Grazing Crop Residue A Good Way to Cut Feed Costs

CANADA - It’s only mid-summer, but it’s not too early for beef producers to plan ahead for fall grazing with their cattle herds.
calendar icon 27 July 2007
clock icon 1 minute read
In Saskatchewan, we produce massive amounts of straw and chaff each year after combining. Field grazing of these residues can provide very economical nutrition for beef cows during the fall and winter months.

When annual crops are grown and harvested for seed, the crop residue is essentially a by-product generated at no extra cost. The cheapest and easiest method of using these residues as cattle feed is field piling or field collection with an attachment on the combine, followed by field grazing.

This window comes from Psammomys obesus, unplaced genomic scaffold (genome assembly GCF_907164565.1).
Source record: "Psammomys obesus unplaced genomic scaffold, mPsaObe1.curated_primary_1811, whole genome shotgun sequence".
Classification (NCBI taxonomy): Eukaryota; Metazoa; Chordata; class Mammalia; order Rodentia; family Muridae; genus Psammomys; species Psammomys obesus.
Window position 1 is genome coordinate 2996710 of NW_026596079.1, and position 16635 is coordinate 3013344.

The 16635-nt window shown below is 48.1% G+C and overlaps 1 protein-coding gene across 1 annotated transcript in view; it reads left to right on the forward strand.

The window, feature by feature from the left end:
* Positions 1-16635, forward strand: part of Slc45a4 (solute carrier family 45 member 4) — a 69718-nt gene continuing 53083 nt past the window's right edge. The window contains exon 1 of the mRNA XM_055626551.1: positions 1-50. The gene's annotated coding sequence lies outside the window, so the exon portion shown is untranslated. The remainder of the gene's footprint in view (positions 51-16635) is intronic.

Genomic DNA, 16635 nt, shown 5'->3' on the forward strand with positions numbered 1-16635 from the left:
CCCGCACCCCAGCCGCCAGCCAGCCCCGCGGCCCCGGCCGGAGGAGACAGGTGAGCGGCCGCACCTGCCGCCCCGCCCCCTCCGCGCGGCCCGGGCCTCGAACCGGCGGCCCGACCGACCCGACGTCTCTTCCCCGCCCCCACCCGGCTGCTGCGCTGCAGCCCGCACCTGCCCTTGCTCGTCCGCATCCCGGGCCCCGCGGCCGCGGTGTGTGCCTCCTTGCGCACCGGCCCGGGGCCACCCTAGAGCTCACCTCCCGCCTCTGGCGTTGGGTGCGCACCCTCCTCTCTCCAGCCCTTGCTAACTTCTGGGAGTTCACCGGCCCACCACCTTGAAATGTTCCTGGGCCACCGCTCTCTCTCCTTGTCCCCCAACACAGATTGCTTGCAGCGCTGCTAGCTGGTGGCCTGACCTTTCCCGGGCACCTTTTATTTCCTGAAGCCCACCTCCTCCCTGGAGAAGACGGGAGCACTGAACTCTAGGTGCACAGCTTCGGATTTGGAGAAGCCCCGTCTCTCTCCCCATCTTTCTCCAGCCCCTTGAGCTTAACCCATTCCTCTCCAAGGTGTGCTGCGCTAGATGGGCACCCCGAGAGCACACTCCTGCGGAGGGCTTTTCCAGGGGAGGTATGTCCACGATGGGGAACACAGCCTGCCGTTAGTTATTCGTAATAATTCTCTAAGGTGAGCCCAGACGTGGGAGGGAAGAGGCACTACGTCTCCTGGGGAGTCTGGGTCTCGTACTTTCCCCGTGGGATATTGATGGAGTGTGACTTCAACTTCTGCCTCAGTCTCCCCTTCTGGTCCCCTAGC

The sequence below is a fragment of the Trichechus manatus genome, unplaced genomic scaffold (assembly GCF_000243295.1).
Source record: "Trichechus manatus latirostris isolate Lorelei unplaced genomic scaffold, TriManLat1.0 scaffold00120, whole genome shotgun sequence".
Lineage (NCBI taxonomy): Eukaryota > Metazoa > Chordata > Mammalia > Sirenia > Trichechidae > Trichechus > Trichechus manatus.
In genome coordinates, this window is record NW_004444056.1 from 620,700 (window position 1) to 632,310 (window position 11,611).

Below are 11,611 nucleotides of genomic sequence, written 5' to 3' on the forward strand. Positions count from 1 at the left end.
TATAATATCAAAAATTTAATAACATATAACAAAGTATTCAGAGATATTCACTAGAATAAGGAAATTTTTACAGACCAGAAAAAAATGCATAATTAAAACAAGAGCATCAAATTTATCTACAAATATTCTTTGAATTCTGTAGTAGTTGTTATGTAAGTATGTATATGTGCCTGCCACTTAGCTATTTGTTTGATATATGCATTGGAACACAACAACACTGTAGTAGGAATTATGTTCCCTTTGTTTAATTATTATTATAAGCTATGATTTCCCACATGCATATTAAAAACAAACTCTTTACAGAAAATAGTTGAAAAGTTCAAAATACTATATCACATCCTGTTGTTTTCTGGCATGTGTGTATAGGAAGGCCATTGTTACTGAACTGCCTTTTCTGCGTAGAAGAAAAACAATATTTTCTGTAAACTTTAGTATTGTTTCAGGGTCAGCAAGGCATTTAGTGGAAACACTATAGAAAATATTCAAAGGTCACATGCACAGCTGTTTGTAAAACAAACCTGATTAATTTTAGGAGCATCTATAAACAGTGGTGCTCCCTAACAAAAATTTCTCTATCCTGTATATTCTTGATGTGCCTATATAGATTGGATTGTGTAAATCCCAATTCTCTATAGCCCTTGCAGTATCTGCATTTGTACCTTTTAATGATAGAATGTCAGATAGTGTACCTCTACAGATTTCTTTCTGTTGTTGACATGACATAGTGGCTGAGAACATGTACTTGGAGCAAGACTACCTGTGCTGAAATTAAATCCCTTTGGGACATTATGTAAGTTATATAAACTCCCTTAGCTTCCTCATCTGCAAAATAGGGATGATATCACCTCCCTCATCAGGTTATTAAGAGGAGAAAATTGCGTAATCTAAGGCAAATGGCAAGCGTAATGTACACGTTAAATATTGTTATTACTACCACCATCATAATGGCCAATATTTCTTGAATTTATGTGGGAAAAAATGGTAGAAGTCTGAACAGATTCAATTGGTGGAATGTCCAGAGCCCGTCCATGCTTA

A manufacturer in Alberta has taken the concept of crop residue bunching to a new level by inventing a tool called the “Whole Buncher.” The device looks somewhat like a giant pitchfork attached to the back of a combine. It collects the chaff and straw and dumps the material in piles approximately three feet high, four feet wide, and five feet long. The unit trips automatically and resets back into place with a counter balance weight.

Lorne Klein, a Forage Development Specialist with Saskatchewan Agriculture and Food (SAF), says the device offers a unique spin on the idea of using harvest remnants for feeding cattle. “Instead of the crop residue being baled and hauled to the cattle, the piles are left in the field for the livestock to graze on during fall and winter,” Klein explained.

Source: Discover Moose Jaw
© 2000 - 2024 - Global Ag Media. All Rights Reserved | No part of this site may be reproduced without permission.